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28 May 2021

Alawfultruth: George Floyd’s murder revisited one year later

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May 28, 2021 Category: Commentary Posted by:

On May 25, 2020, the entire country was caught up in the throes of a pandemic unlike anything we had ever seen or experienced before. We watched as the COVID-19 death toll increased from the number of people that were ailing daily, while trying to find basic items in the food market decreased, as everything was being rationed from wipes to meats.

So, on that fateful day in Minneapolis, when we learned that yet another Black man had died by the hands of a police officer, no one was ready for what would later be seen on a bystander’s video –  a former police officer, now convicted murderer Derek Chauvin, kneeling on the neck of the captured Black man, George Floyd, who then said that he could not breathe for over eight minutes, slowly dying, calling for his mother.

We were horrified. Not just Black America as we have been saying for years and years about police brutality in our communities, but white America too. The video was watched many times, the more we watched it, the angrier people got.

In the middle of a virulent and dangerous pandemic, people threw caution to the wind and began marching in the streets and protesting throughout the United States. The anger was searing, the tears were flowing, and the energy was raw, as people marched and bellowed “Black Lives Matter!”

Fires were set, police cars were burned, the National Guard had to be called in to several states, and it was just general mayhem everywhere.

In August 2020, Democrats in the House of Representatives passed the “George Floyd Justice in Policing Act of 2021, a civil rights and police reform bill which is still sitting in the Senate chambers as politicians fight over whether that bill should be voted on or not.

One key tenet of that bill is to end qualified immunity for police officers who are killing citizens so they can be tried in court. Another is a national registry for police misconduct and uniform accreditation standards for law enforcement agencies across the country.

There were so many cries for the defunding of police departments around the country that police officers became unsure, afraid, and even angry. In Philadelphia alone, they are now calling for people to apply to the police department as many officers have turned in their resignations or opted to retire because of the citizen’s mistrust of them.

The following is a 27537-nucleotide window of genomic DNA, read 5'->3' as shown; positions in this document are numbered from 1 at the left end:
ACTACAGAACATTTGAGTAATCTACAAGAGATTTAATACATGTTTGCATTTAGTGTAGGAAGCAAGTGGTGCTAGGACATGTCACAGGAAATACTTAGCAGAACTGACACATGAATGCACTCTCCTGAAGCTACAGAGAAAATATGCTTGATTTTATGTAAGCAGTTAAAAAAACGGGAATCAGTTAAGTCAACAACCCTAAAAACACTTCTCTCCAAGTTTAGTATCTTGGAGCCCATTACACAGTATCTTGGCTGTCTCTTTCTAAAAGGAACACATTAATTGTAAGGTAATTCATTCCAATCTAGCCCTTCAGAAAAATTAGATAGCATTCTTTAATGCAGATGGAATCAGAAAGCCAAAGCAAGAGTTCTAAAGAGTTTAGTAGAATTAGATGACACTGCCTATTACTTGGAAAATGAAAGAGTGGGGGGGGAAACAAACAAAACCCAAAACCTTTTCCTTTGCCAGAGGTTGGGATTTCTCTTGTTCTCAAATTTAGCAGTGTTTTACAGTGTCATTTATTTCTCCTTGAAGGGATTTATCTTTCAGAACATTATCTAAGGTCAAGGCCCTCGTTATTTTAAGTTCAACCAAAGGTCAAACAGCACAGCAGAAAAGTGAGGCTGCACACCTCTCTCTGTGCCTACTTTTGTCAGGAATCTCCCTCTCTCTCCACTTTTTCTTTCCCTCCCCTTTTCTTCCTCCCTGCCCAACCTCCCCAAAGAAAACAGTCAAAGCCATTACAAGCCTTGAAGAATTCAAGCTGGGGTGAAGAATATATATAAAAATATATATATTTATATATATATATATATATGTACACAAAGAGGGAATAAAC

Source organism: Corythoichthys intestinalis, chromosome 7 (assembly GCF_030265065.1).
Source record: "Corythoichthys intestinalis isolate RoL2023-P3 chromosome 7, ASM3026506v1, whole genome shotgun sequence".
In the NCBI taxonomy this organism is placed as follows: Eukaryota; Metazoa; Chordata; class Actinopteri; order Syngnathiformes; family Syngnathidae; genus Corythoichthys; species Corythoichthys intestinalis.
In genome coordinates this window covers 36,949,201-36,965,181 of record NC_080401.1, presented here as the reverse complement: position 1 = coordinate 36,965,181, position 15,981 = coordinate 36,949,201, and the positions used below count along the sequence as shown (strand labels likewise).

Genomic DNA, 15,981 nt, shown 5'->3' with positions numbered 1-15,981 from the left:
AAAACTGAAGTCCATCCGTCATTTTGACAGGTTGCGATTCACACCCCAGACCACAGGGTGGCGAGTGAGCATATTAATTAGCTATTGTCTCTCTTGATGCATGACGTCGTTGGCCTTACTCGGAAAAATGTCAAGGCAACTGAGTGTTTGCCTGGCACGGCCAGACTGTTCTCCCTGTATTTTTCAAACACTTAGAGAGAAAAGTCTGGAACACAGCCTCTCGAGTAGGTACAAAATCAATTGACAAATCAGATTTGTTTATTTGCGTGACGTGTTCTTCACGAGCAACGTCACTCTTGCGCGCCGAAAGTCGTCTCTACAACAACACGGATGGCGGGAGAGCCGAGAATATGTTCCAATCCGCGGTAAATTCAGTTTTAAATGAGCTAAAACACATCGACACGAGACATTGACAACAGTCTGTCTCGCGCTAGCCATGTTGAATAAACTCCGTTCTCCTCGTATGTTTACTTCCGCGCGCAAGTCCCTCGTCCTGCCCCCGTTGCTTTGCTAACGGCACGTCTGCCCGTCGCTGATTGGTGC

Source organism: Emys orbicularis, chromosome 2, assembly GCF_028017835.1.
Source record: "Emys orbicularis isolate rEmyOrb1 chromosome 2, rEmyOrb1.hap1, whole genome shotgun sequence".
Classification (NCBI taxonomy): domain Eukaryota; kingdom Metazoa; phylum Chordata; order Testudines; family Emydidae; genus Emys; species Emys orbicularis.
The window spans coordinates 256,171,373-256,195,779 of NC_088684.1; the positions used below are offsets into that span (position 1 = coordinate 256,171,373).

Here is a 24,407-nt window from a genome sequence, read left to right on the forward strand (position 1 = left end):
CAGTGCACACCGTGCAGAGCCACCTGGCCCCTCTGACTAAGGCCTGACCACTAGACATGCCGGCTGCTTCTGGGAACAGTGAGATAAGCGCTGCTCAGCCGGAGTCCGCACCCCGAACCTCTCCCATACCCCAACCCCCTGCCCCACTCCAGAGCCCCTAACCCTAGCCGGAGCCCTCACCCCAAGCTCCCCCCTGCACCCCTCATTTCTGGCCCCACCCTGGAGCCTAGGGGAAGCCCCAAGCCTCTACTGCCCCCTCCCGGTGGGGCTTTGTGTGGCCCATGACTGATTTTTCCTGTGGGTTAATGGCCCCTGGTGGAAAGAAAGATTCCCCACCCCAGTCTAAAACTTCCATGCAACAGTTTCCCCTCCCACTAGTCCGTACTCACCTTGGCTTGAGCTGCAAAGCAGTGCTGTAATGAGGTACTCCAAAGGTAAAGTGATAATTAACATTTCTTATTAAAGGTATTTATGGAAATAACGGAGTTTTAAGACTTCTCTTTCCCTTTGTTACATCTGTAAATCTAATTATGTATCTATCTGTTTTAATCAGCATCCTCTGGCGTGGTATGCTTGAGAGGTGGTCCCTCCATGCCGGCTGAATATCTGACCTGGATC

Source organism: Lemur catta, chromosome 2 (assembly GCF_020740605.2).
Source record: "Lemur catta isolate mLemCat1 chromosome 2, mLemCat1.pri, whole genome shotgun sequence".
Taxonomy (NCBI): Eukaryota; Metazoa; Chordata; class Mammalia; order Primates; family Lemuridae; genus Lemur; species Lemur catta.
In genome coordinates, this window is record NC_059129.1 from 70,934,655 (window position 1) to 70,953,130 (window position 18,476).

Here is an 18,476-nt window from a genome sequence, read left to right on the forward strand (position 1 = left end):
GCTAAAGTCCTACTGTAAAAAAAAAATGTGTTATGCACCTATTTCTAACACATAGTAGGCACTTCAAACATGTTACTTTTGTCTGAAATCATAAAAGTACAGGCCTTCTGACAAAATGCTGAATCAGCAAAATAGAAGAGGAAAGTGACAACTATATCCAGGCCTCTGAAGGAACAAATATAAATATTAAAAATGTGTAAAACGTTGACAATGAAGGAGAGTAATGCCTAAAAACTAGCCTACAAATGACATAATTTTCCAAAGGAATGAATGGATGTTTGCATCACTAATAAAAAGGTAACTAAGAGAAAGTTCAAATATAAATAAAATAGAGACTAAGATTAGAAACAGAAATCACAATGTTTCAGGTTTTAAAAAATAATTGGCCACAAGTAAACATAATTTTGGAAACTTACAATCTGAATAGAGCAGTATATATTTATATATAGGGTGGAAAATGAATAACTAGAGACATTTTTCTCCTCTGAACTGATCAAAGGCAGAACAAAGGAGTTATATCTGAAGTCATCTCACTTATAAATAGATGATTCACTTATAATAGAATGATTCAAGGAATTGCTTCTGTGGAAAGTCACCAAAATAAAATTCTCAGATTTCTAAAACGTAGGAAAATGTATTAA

It is now a year later, and Chauvin was found guilty of second-degree murder, second-degree manslaughter, and third-degree murder. We still await his sentencing, but on some small level that verdict allowed Black people to breathe again, if only for a short while.

What happens now remains to be seen, moving forward. Racial equity committees have been formed in organizations; diversity and inclusion officers have been hired, and yet there is an underbelly of hesitation on the part of those who have held the immense power for generations in this country.

Where do we go from here? Will we see measurable changes on all levels of government and in our communities? Will we be able to root out the undercurrent of hatred that continues to run among us in the daily fabric of our lives?

Black people have had to suffer with mental health crises for generations simply by being. We never can seem to achieve enough, be smart enough, or do enough to get ahead and create generational wealth for our families.

Each time a Black life is taken without remorse, the city pays the families millions of dollars as a recompense. The cost for the damage to our souls is immeasurable; no amount of money can fix that.

What this country can do is to start changing the very systems that have kept its knees on our collective necks for way longer than before George Floyd was choked to death, because this just feels like another version of a modern-day lynching.

God help us all.

Disclaimer: The views, thoughts, and opinions expressed in the article belong solely to the author, and not necessarily to the author’s employer, The Philadelphia Sunday SUN, the author’s organization, committee or other group or individual.

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